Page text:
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Toxicity of oral exposure to 2,4,6-trinitrotoluene in the western fence lizard (Sceloporus occidentalis)

Authors

  • Craig A. McFarland,

    Corresponding author
    1. U.S. Army Center for Health Promotion and Preventive Medicine, Health Effects Research Program, ATTN: MCHB-TS-THE, 5158 Blackhawk Road, Aberdeen Proving Ground, Maryland 21010-5402
    • U.S. Army Center for Health Promotion and Preventive Medicine, Health Effects Research Program, ATTN: MCHB-TS-THE, 5158 Blackhawk Road, Aberdeen Proving Ground, Maryland 21010-5402
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  • Michael J. Quinn Jr.,

    1. U.S. Army Center for Health Promotion and Preventive Medicine, Health Effects Research Program, ATTN: MCHB-TS-THE, 5158 Blackhawk Road, Aberdeen Proving Ground, Maryland 21010-5402
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  • Matthew A. Bazar,

    1. U.S. Army Center for Health Promotion and Preventive Medicine, Health Effects Research Program, ATTN: MCHB-TS-THE, 5158 Blackhawk Road, Aberdeen Proving Ground, Maryland 21010-5402
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  • Amera K. Remick,

    1. Biotechnics, LLC, Hillsborough, North Carolina 27278, USA
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  • Larry G. Talent,

    1. Oklahoma State University, Stillwater, Oklahoma 74078, USA
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  • Mark S. Johnson

    1. U.S. Army Center for Health Promotion and Preventive Medicine, Health Effects Research Program, ATTN: MCHB-TS-THE, 5158 Blackhawk Road, Aberdeen Proving Ground, Maryland 21010-5402
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  • Published on the Web 1/24/2008.

Abstract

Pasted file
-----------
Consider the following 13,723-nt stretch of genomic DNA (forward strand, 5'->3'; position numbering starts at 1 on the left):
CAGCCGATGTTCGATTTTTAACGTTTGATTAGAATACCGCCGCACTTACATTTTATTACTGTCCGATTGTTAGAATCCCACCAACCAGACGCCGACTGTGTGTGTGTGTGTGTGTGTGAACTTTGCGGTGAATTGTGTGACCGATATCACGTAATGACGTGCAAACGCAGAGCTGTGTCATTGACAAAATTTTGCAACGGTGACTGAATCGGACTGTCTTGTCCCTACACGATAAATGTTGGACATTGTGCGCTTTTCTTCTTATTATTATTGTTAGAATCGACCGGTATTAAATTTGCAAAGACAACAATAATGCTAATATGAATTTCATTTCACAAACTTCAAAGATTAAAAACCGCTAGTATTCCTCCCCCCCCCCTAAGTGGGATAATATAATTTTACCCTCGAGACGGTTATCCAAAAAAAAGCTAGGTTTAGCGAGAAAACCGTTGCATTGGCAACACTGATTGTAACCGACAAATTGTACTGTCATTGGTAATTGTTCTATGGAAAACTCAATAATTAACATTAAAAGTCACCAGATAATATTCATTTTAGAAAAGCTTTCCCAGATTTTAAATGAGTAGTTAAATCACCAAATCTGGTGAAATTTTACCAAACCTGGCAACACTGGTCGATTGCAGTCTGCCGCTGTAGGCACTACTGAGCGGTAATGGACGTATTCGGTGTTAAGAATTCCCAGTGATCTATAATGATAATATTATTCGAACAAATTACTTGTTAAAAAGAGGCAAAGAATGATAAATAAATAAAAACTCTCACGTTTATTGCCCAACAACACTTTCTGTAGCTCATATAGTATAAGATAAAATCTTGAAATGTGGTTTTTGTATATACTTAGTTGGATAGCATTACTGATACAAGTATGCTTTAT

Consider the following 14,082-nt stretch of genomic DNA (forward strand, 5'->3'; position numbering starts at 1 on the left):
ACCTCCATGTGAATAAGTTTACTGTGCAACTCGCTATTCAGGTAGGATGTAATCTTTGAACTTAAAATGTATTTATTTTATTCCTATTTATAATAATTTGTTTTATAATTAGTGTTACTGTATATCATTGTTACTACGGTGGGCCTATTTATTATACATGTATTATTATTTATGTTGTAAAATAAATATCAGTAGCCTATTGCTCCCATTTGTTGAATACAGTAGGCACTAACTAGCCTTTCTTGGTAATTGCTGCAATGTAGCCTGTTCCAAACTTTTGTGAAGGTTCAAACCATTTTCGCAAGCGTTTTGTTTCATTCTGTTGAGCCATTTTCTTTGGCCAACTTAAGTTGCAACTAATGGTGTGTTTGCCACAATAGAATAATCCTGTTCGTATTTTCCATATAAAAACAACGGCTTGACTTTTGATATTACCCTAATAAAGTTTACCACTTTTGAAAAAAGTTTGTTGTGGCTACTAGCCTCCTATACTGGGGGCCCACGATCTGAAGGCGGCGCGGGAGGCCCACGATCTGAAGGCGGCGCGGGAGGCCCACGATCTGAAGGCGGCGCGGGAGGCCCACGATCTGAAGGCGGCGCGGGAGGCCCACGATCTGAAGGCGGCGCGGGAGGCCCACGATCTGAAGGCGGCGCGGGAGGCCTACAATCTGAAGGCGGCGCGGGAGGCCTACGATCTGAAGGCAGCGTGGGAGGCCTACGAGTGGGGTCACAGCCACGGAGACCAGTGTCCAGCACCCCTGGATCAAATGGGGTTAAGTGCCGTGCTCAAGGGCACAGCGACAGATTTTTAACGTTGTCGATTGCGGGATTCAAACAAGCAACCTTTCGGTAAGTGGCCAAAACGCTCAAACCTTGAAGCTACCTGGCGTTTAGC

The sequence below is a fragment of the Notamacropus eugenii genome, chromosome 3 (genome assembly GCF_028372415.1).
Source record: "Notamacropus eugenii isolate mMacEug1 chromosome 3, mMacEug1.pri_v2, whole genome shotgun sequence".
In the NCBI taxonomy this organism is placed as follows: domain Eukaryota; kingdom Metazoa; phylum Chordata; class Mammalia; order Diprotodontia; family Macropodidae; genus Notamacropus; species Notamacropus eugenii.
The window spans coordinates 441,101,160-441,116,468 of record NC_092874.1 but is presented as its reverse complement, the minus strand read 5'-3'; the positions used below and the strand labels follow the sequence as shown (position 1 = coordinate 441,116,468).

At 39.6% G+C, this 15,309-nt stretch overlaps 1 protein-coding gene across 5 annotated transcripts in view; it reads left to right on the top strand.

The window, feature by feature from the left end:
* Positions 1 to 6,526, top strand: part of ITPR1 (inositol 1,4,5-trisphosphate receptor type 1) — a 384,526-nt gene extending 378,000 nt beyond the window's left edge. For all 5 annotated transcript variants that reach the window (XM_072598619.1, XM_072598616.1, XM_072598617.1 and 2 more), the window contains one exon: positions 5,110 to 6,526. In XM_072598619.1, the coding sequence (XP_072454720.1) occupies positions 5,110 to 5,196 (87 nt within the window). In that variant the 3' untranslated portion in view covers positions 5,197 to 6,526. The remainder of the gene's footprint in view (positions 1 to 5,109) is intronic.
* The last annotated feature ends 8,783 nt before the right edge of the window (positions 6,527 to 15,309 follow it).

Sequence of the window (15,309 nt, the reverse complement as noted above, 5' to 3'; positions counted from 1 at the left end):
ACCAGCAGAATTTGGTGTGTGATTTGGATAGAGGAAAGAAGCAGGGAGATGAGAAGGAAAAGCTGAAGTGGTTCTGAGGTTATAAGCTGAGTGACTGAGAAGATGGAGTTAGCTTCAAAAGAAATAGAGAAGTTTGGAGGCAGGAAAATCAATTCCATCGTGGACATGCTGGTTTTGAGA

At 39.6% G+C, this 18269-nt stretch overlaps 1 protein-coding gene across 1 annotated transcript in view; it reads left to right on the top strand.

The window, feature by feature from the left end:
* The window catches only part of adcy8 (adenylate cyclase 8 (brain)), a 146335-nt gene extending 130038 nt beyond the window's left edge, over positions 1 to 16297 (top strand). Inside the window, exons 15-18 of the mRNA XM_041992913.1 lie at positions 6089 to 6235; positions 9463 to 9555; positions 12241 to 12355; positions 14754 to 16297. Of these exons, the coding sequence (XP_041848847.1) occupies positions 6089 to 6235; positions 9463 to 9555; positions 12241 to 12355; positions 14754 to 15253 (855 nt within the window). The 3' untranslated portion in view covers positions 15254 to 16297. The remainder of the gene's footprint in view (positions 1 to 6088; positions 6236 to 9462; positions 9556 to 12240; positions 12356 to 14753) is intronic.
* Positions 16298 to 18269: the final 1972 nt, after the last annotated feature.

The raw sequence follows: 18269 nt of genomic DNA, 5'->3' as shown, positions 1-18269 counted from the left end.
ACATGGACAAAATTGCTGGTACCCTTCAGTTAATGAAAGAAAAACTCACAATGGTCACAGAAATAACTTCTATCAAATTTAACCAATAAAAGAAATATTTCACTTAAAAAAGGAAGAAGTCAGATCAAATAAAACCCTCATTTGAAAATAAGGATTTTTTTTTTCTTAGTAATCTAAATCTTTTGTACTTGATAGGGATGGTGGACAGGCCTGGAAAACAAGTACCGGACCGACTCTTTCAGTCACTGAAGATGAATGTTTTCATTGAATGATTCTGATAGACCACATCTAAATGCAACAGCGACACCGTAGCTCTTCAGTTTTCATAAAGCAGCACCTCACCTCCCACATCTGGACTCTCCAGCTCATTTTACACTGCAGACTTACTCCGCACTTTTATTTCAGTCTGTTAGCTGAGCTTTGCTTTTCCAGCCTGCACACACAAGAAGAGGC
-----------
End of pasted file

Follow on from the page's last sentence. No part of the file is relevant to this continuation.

Contamination of the soil with the explosive 2,4,6-trinitrotoluene (TNT) has been found at military sites, many of which are habitats used by reptiles. To provide data useful in assessing ecological risk for reptilian species, acute, subacute, and subchronic oral toxicity studies were conducted with the western fence lizard (Sceloporus occidentalis). Oral median lethal dose (LD50) values for TNT in corn oil were 1,038 and 1,579 mg/kg of body weight for male and female lizards, respectively. Overt signs of toxicity included chromaturia, abdominal enlargement, and tremors. A 14-d subacute study followed in which male lizards were orally dosed with TNT (corn oil) at 0, 33, 66, 132, 263, 525, and 1,050 mg/kg of body weight each day. Clinical signs of toxicity, while similar to the LD50 study, were more subtle and noted in lizards receiving TNT amounts of at least 66 mg/kg/d. Chromaturia was an early consistent sign, often preceding the onset of adverse effects. Male lizards in the 60-d subchronic study were dosed at 0, 3, 15, 25, 35, and 45 mg/kg/d with nearly complete survival (>90%) for lizards in all treatments. Changes in food consumption and body weight were observed at 35 and 45 mg/kg/d. Alterations in hematological end points; blood chemistries (albumin, total protein, alkaline phosphatase, calcium); kidney, spleen, and liver weights; and adverse histopathology were observed in lizards exposed at 25 to 45 mg/kg/d. Testosterone concentration, sperm count, and motility were variable between treatments. Although not significant, incidences of hypospermia and testicular atrophy were observed in some individuals. Together, these data suggest a lowest-observed-adverse effect level of 25 mg/kg/d and a no-observed-adverse effect level of 15 mg/kg/d in S. occidentalis.

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